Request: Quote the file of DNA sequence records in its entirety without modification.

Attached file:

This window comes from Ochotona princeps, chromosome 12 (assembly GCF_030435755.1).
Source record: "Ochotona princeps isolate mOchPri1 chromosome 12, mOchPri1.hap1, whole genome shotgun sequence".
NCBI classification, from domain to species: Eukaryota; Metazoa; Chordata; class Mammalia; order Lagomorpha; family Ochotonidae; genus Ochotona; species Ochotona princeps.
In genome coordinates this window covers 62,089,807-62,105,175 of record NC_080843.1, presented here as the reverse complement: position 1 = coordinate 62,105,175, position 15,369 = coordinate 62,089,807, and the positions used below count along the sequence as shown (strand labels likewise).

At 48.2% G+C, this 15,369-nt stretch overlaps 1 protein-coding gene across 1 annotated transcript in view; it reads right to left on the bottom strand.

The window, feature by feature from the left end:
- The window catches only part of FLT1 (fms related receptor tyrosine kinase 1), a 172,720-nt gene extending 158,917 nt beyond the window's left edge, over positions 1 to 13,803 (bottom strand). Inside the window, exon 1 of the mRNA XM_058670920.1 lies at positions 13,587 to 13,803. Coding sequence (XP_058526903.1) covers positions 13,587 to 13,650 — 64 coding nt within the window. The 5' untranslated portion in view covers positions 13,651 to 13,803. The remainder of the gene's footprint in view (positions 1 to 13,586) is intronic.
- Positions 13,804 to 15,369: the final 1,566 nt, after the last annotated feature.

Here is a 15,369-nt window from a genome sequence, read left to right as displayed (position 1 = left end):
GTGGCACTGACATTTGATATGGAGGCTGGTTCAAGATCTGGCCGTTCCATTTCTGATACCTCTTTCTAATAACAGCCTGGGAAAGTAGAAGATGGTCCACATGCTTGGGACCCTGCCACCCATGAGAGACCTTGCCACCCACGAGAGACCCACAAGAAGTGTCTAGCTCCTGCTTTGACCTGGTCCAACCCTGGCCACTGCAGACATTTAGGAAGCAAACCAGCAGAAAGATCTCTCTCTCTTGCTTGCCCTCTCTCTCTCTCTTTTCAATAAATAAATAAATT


This window comes from Ochotona princeps, chromosome 12 (assembly GCF_030435755.1).
Source record: "Ochotona princeps isolate mOchPri1 chromosome 12, mOchPri1.hap1, whole genome shotgun sequence".
NCBI classification, from domain to species: Eukaryota; Metazoa; Chordata; class Mammalia; order Lagomorpha; family Ochotonidae; genus Ochotona; species Ochotona princeps.
In genome coordinates this window covers 62,089,807-62,105,175 of record NC_080843.1, presented here as the reverse complement: position 1 = coordinate 62,105,175, position 15,369 = coordinate 62,089,807, and the positions used below count along the sequence as shown (strand labels likewise).

At 48.2% G+C, this 15,369-nt stretch overlaps 1 protein-coding gene across 1 annotated transcript in view; it reads right to left on the bottom strand.

The window, feature by feature from the left end:
- The window catches only part of FLT1 (fms related receptor tyrosine kinase 1), a 172,720-nt gene extending 158,917 nt beyond the window's left edge, over positions 1 to 13,803 (bottom strand). Inside the window, exon 1 of the mRNA XM_058670920.1 lies at positions 13,587 to 13,803. Coding sequence (XP_058526903.1) covers positions 13,587 to 13,650 — 64 coding nt within the window. The 5' untranslated portion in view covers positions 13,651 to 13,803. The remainder of the gene's footprint in view (positions 1 to 13,586) is intronic.
- Positions 13,804 to 15,369: the final 1,566 nt, after the last annotated feature.

Here is a 15,369-nt window from a genome sequence, read left to right as displayed (position 1 = left end):
GTGGCACTGACATTTGATATGGAGGCTGGTTCAAGATCTGGCCGTTCCATTTCTGATACCTCTTTCTAATAACAGCCTGGGAAAGTAGAAGATGGTCCACATGCTTGGGACCCTGCCACCCATGAGAGACCTTGCCACCCACGAGAGACCCACAAGAAGTGTCTAGCTCCTGCTTTGACCTGGTCCAACCCTGGCCACTGCAGACATTTAGGAAGCAAACCAGCAGAAAGATCTCTCTCTCTTGCTTGCCCTCTCTCTCTCTCTTTTCAATAAATAAATAAATT